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‘Lilo & Stitch’ Director Felt ‘Frustrated’ by Praise for ‘Frozen’ Feminist Story: ‘We Did That’ First

"People were like, 'Finally, a nonromantic relationship with these two girls,' and I thought, 'We did that! That has absolutely been done before.'"

Lilo and Stitch

“Lilo & Stitch”

Disney

Do you want to build a better Disney trope?

Eleven years before “Frozen” took over as the Disney movie of the decade, 2002’s “Lilo & Stitch” similarly focused on the bond between two sisters amid tragedy — and now, co-writer/director Chris Sanders is feeling a little iced out.

“To be clear, I think ‘Frozen”s great,” Sanders told The New York Times as part of a 20th-anniversary celebration of “Lilo.” “But it was a little bit frustrating for me because people were like, ‘Finally, a nonromantic relationship with these two girls,’ and I thought, ‘We did that! That has absolutely been done before.'” 

“Lilo & Stitch” focused on Lilo, a young Hawaiian orphan who befriends adorable extraterrestrial Stitch after he crash-lands in Kauai. Lilo is raised by her older sister Nani after their parents died in a car accident. The film was Oscar-nominated for Best Animated Feature (“Spirited Away” ultimately won) and spawned three direct-to-video sequels, a trio of TV shows, and multiple theme park rides. A live-action remake is currently in development.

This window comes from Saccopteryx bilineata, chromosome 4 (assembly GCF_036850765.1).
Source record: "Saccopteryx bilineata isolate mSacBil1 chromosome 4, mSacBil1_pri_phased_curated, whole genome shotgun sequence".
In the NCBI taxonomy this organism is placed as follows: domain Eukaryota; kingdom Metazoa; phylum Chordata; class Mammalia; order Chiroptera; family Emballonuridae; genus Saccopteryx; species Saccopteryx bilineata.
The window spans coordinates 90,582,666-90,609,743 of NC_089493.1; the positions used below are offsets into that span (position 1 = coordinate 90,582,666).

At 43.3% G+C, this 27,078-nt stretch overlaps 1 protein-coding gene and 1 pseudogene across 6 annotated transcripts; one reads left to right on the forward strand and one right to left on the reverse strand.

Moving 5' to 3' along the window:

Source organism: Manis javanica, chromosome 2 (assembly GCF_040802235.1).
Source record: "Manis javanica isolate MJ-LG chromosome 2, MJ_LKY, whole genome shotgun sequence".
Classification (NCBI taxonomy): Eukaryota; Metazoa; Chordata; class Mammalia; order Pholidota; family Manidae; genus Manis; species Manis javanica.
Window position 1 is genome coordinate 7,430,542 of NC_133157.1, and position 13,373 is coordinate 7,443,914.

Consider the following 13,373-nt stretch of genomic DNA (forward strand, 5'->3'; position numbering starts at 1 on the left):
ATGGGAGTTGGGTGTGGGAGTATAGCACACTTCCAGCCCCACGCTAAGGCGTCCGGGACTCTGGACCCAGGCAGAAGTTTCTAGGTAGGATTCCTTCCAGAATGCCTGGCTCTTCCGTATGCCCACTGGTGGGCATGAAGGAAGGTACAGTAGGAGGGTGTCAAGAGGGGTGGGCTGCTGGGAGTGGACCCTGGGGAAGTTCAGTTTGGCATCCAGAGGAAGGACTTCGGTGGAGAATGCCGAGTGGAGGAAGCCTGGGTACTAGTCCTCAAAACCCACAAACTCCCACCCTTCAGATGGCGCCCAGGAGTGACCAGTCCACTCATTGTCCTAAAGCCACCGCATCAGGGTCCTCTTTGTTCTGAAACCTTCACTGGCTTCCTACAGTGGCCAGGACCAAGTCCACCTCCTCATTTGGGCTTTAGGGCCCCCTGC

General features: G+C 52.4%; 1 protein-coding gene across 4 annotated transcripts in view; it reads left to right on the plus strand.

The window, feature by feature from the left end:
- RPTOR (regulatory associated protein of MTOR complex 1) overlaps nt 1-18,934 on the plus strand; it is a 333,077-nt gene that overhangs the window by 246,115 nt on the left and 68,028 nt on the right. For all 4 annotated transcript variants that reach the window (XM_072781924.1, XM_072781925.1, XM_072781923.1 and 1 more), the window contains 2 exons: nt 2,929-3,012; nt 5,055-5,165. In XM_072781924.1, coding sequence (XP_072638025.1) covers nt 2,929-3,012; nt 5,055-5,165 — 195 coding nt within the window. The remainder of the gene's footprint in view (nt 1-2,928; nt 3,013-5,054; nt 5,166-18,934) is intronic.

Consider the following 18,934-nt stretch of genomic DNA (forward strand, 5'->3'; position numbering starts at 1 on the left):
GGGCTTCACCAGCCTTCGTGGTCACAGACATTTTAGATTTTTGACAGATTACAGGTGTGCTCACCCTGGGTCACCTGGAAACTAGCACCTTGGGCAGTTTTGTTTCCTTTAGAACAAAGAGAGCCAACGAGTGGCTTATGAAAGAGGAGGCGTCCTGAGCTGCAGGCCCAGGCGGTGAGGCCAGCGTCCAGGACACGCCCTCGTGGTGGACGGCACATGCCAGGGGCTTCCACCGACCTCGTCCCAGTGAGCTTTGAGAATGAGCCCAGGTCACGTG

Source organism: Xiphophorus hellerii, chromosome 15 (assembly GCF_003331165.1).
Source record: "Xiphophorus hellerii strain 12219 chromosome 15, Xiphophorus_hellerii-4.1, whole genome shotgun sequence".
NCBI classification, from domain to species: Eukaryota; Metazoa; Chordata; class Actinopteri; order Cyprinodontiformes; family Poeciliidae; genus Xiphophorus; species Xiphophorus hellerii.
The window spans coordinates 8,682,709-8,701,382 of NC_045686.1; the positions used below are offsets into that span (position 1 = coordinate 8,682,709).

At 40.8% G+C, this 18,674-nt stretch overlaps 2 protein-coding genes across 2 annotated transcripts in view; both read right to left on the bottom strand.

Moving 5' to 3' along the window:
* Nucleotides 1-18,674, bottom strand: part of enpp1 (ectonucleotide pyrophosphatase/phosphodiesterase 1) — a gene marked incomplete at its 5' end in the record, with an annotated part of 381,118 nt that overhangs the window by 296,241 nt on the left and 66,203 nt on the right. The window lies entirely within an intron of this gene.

Co-writer-directors Sanders and Dean DeBlois had previously worked together in the story department on 1998’s “Mulan” and decided to focus on real-world elements including everything from the tension of grief to portraying “real” women’s bodies as cartoons.

Sanders noted that a side-by-side drawing of Mulan next to Nani, Lilo’s older sister, showed that Mulan was “actually missing pieces of her anatomy” and had an absurdly elongated torso. The setting of “Lilo & Stitch” in Hawaii also proved to root the family film in reality.

“One thing we learned from working on ‘Mulan’ is that when you’re setting a story in a specific place in the real world, there are places you can’t go,” DeBlois said. “There are some cultural elements you can’t use because you’re an outsider.”

Production enlisted a Hawaiian musician to consult on the hula dancing and choral arrangements and local residents were cast and consulted on dialogue.

Clark Spencer, who produced the film and is now president of Walt Disney Animation Studios, said, “When the film came out, that’s what a lot of critics talked about. Those moments that were based in reality in a way that people could see themselves in, and it didn’t feel like they were cartoon characters.”

And back to discarding the princess fairytale romance pre-“Frozen,” scholar Shearon Roberts, who edited the book “Recasting the Disney Princess in an Era of New Media and Social Movements,” noted that Disney as a whole had been “slowly picking away at the ‘someday my prince will come’ message in the ’90s,” citing strong female leads in “Aladdin,” “Beauty and the Beast,” and of course, “Mulan.”

“‘Lilo’ then takes that one step forward by eliminating the male love interest,” Roberts said. The 2002 film may predate 2013’s “Frozen” but it’s clear the groundwork was laid for the mega-hit.

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